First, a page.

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Return to NTS Spring 2016

Jan 28

Nigel Boston
The 2-class tower of Q(√-5460)

What is the liminf of the root-discriminants of all number fields? It's known (under GRH) to lie between 44.8 and 82.1. I'll explain how trying to tighten this range leads us to ask whether the 2-class tower of Q(√-5460) is finite or not and I'll describe how we find ways to address this question despite repeated combinatorial explosions in the calculation. This is joint work with Jiuya Wang.

Feb 04

Shamgar Gurevich
Low Dimensional Representations of Finite Classical Groups

Group theorists have established many formulas that express interesting properties of a finite group in terms of sums of characters of the group. An obstacle to applying these formulas is lack of control over the dimensions of representations of the group. In particular, the representations of small dimension tend to contribute the largest terms to these sums, so a systematic knowledge of these small representations could lead to proofs of some of these facts. This talk will discuss a new method for systematically constructing the small representations of finite classical groups. I will explain the method with concrete examples and applications. This is part from a joint project with Roger Howe (Yale).

Feb 11

Naser Talebi Zadeh
Optimal Strong Approximation for Quadratic Forms


Feb 18

Padmavathi Srinivasan
Conductors and minimal discriminants of hyperelliptic curves with rational Weierstrass points

Conductors and minimal discriminants are two measures of degeneracy of the singular fiber in a family of hyperelliptic curves. In the case of elliptic curves, the Ogg-Saito formula shows that (the negative of) the Artin conductor equals the minimal discriminant. In the case of genus two curves, equality no longer holds in general, but the two invariants are related by an inequality. We investigate the relation between these two invariants for hyperelliptic curves of arbitrary genus.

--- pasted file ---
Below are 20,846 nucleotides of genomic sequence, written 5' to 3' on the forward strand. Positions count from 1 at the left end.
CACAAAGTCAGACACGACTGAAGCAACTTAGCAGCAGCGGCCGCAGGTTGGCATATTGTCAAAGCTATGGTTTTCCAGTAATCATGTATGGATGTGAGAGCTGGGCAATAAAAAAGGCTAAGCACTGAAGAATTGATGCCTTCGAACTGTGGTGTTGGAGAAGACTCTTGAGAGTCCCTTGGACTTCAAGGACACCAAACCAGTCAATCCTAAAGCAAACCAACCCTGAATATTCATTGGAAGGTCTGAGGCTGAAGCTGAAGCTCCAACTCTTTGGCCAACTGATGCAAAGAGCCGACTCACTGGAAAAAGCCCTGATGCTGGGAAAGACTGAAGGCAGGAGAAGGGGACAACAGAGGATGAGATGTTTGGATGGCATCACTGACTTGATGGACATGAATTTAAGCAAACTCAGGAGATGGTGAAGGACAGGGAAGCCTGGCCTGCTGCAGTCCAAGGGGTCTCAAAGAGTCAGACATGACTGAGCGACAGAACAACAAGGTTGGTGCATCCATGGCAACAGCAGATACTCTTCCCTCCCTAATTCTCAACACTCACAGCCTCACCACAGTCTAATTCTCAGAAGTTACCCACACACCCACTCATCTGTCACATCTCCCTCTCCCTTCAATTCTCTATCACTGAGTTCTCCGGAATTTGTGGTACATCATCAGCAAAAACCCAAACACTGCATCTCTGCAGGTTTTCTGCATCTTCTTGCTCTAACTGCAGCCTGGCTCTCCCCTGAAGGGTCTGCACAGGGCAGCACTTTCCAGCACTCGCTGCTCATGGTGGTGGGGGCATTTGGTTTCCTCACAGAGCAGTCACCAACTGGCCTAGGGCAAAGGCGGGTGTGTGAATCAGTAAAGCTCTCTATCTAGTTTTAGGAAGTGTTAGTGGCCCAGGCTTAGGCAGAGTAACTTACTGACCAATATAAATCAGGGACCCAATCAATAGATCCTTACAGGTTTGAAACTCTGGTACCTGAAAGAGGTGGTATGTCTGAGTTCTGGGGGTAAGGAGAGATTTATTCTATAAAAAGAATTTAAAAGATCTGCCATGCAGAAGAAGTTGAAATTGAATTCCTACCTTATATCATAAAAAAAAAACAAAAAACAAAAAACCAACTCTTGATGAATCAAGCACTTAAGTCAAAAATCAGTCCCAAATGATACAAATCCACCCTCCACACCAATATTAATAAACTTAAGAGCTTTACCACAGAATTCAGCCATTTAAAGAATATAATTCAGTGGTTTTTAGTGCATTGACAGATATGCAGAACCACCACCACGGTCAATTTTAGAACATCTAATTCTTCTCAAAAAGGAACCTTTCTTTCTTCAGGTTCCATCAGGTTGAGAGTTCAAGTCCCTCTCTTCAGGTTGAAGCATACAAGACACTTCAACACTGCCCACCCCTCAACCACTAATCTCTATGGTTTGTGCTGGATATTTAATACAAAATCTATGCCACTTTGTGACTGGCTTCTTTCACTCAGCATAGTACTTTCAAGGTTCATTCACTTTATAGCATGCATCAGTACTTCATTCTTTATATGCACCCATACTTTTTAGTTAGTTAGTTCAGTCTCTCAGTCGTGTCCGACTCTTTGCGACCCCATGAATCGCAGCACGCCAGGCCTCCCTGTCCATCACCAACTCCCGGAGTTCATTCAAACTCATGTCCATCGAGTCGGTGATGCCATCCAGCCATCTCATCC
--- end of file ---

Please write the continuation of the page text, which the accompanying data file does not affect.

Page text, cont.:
Mar 10

Joseph Gunther
Integral Points of Bounded Degree in Dynamical Orbits

What should we mean by a random algebraic number? We'll examine this question in the context of determining the average number of integral points in dynamical orbits on the projective line, where we specifically don't work over a fixed number field. The tools will include variants of the Batyrev-Manin conjecture a generalization of Siegel's theorem about integral points on curves.

Mar 17

Jinhyun Park
Coming soon...

After A. Weil formulated Weil conjectures for Hasse-Weil zeta functions of varieties over finite fields, A. Grothendieck postulated that a reasonable cohomology theory (a good Weil cohomology) and a good understanding of algebraic cycles (e.g. the standard conjectures?) would resolve the Weil conjectures. P. Deligne’s final resolution in 1970s of the Weil conjectures however came through l-adic étale cohomology, and without resorting to the theory of algebraic cycles.

In this talk, we try to shed some lights this question again from the point of view of algebraic cycles, with the slogan “Algebraic cycles should know the arithmetic” in mind. More specifically, we discuss how one can describe the de Rham-Witt complexes in terms of algebraic cycles, thus giving a algebraic-cycle theoretic description of crystalline cohomology theory.